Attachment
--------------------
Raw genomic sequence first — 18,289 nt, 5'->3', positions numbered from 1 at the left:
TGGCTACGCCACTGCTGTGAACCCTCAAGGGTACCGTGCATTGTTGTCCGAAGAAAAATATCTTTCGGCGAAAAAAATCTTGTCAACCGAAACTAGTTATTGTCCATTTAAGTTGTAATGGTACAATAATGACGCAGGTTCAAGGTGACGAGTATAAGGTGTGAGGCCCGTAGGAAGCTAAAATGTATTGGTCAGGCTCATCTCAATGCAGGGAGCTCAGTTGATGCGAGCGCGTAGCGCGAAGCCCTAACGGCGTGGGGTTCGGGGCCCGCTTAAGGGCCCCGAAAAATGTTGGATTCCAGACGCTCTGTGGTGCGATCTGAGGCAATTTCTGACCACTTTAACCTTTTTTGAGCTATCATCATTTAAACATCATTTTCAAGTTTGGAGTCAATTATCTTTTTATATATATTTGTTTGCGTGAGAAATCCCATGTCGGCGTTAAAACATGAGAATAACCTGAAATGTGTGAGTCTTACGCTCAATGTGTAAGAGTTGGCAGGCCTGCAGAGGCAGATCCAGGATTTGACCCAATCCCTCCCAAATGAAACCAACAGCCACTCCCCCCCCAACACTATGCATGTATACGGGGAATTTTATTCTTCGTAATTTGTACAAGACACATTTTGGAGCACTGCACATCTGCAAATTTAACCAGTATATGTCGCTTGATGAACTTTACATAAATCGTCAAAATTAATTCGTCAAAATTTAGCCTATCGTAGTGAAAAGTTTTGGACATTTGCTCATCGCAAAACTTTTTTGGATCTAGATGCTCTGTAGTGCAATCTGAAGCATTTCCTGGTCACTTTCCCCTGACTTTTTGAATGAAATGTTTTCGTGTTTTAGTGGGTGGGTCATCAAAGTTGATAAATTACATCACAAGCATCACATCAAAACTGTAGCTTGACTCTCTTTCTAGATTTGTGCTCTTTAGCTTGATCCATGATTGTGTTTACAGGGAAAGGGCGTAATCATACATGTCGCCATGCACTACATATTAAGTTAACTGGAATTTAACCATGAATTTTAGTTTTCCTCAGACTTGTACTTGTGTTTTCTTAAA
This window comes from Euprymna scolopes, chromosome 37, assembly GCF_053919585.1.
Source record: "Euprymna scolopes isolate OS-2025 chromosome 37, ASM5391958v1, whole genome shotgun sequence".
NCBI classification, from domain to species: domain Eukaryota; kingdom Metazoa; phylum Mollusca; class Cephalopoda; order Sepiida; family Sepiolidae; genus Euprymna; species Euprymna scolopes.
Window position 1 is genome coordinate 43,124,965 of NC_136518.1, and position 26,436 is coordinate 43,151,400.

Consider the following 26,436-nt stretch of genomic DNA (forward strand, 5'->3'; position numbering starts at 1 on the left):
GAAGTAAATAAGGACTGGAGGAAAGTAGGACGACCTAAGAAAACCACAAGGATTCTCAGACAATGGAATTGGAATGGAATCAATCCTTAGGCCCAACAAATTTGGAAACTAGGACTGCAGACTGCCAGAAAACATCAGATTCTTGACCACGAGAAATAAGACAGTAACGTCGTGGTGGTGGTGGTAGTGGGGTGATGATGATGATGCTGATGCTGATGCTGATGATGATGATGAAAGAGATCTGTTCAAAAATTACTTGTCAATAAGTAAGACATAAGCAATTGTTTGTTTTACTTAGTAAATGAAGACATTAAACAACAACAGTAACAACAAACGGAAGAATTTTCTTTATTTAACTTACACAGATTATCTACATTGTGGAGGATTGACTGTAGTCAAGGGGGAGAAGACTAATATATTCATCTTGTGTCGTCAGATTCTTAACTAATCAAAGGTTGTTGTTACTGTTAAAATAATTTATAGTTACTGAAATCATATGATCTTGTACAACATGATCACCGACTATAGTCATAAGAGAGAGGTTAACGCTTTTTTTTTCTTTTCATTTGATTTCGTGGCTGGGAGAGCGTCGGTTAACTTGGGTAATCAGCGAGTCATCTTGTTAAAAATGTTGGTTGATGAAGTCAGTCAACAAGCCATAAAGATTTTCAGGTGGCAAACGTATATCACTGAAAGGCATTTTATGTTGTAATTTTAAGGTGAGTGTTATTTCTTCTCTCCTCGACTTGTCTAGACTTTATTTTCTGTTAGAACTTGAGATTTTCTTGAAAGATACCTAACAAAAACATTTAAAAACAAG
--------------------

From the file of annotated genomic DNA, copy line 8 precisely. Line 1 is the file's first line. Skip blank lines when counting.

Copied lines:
GAAGTAAATAAGGACTGGAGGAAAGTAGGACGACCTAAGAAAACCACAAGGATTCTCAGACAATGGAATTGGAATGGAATCAATCCTTAGGCCCAACAAATTTGGAAACTAGGACTGCAGACTGCCAGAAAACATCAGATTCTTGACCACGAGAAATAAGACAGTAACGTCGTGGTGGTGGTGGTAGTGGGGTGATGATGATGATGCTGATGCTGATGCTGATGATGATGATGAAAGAGATCTGTTCAAAAATTACTTGTCAATAAGTAAGACATAAGCAATTGTTTGTTTTACTTAGTAAATGAAGACATTAAACAACAACAGTAACAACAAACGGAAGAATTTTCTTTATTTAACTTACACAGATTATCTACATTGTGGAGGATTGACTGTAGTCAAGGGGGAGAAGACTAATATATTCATCTTGTGTCGTCAGATTCTTAACTAATCAAAGGTTGTTGTTACTGTTAAAATAATTTATAGTTACTGAAATCATATGATCTTGTACAACATGATCACCGACTATAGTCATAAGAGAGAGGTTAACGCTTTTTTTTTCTTTTCATTTGATTTCGTGGCTGGGAGAGCGTCGGTTAACTTGGGTAATCAGCGAGTCATCTTGTTAAAAATGTTGGTTGATGAAGTCAGTCAACAAGCCATAAAGATTTTCAGGTGGCAAACGTATATCACTGAAAGGCATTTTATGTTGTAATTTTAAGGTGAGTGTTATTTCTTCTCTCCTCGACTTGTCTAGACTTTATTTTCTGTTAGAACTTGAGATTTTCTTGAAAGATACCTAACAAAAACATTTAAAAACAAG